now and "then, of the inevitable tur
gidity of her blood; but it maybe hoped
that domestic felicity will to some ex
tent make np for the petty annoyances
of blue-blooded indignation. The sons
of Argyll, in becoming tradesmen and
the sons-in-law of self-made men, have
taken a courageous course; who knows
if theirs has not lieen the first wedge
liich is to bring down the old barriers
of social prescription aud exclusive
ness, aud the beginning of a new era in
British society t
"What bonnets are there for old la
dies ?"' asked a customer of a millinery
magnate in New York. "We have
none," was the reply; "you mnst go to
Boston for those; in New York all la
dies are nnder forty." But where, in
Boston ? No recognition of age ap
pears in any head-gear that has yet
been exhibited; for old and young, big
and little, plain and pretty, there are
the same small hats in fantastic ar
rangement of colors, or glittering with
jet fringes and embroidery, to be
perched on the top of braids and puffs,
or pinned to the back hair. They are
exceedingly pretty off, but hideous on
ninety-nine out of every hundred heads
to which they are appended. Fashion
does her best to destroy the beauty of
old age and of childhood, taking the
dignity from one and the simplicity
from the other, making a tragic specta
cle of the wrinkled face, unshaded and
crowned with braids and flattering
finery; and a ridiculous puppet of the
dimpled baby arrayed in -the same
style. And now another misfortune
has fallen upon a large class of our
city children. They go to balls and
their dresses and dancing are reported
for the newspapers. The baby belles
of five or six years have their names in
full, their clothes catalogued, and
their waltzing praised. They dress
like their elders in puffed and orna
mented silks, and some of the little
creatures wear diamonds.
The strength of the American repub
lic is in the universal desire to own
a house. It is molding all the people,
native and foreign born, into one ho
mogeneous mass. The ownership of a
home is something of which neither
the Irish peasant nor the German la
borer has, in his own country, any con
ception, but it is here the goal of his
hopes and desires. Education comes
next ; it is a something the need of
which is not felt until the adornments
of home are thought of. This desire
to own the roof under which one sleeps
is distinctively an American character
istic, and seems by nature adapted to
the growth which is raising us in im
portance in the scale of nations. It is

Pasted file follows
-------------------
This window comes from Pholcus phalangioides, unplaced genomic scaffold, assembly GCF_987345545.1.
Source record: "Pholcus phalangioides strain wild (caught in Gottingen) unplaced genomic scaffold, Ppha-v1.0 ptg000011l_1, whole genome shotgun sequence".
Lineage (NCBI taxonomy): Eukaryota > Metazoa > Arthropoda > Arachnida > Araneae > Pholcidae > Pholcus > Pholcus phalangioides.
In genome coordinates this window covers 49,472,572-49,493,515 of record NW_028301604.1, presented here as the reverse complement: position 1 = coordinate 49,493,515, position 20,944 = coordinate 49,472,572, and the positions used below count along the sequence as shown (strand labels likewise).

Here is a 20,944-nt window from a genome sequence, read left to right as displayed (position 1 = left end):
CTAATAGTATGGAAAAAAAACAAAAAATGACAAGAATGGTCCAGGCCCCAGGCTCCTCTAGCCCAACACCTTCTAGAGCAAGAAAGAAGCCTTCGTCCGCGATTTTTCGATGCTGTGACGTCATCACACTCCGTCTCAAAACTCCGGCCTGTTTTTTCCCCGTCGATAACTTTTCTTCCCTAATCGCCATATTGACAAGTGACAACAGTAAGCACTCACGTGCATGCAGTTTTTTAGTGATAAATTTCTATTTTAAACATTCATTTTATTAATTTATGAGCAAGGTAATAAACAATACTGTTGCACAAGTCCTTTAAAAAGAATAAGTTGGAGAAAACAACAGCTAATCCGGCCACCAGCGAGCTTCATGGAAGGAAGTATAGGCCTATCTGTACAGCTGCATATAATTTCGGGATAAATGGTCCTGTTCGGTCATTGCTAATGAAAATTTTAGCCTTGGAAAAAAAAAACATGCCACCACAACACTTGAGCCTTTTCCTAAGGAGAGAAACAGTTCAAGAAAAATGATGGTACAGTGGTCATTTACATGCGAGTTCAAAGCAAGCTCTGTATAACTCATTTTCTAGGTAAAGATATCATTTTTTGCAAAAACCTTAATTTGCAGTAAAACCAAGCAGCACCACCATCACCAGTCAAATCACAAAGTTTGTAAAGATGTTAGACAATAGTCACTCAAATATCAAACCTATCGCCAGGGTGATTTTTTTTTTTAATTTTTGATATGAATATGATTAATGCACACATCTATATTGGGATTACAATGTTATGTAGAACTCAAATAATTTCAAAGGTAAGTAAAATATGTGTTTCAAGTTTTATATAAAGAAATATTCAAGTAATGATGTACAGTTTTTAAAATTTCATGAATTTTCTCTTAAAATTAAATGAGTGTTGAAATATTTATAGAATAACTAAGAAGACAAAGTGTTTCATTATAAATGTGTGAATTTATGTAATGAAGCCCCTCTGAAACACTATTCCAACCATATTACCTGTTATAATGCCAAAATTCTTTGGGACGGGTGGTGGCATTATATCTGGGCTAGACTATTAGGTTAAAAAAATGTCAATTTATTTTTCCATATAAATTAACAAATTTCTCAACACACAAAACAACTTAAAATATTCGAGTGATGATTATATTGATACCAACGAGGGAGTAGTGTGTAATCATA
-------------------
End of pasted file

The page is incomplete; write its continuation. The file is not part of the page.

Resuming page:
the link which connects the man with
the government ; it adds to his interest
in the making and execution of the laws,
and identifies him with the nsages and
customs of the people. It is the ele
ment which gives the people of Switzer
land their unity and power, and the
lack of it causes nine tenths of the an
rest in Ireland. No feeling is stronger
than the attachments of home, and no
nation whose people possess this as a
common sentiment can lose its liberties.
He who steadies himself between two
ships will certainly be drowned.
Shame is worse than death.
He who weeps from his heart will pro
voke tears even from the blind.
A lean horse and a hero in a strange
country each look amies.
When you go to law against the
Emperor, God himself should be the
The wise man strikes twice against
one and the same stone.
You may praise the Russian a thous
and times, but bis eyes will still be blue.
The reverse of handsome, according to
Young men may die ; old men must.
The over-licking tongue soon makes
He who fears the sparrow will never
sow a millet
When the ass bears too light a load
he wants to lie down.
The spoken word cannot be again
He whose heart is full soon finds s
smoke rises only from large blocks of
A living mouse is better than a dead
Him whom God has marked the pro
phet strikes with his wand.
He who is on horseback no longer
knows even his own father. (Or lue
armed man on horseback spares not his
V hen yon die even your tomb will be
Men speak to each other by words ;
animals by signs.
Man is caught by his tongue ; an ox
by his tail.
Xhat which is taken in with the milk
only goes out with the souL (Faults
contracted with infancy disappear bnt
The open mouth never remains
Do not fasten up your garments until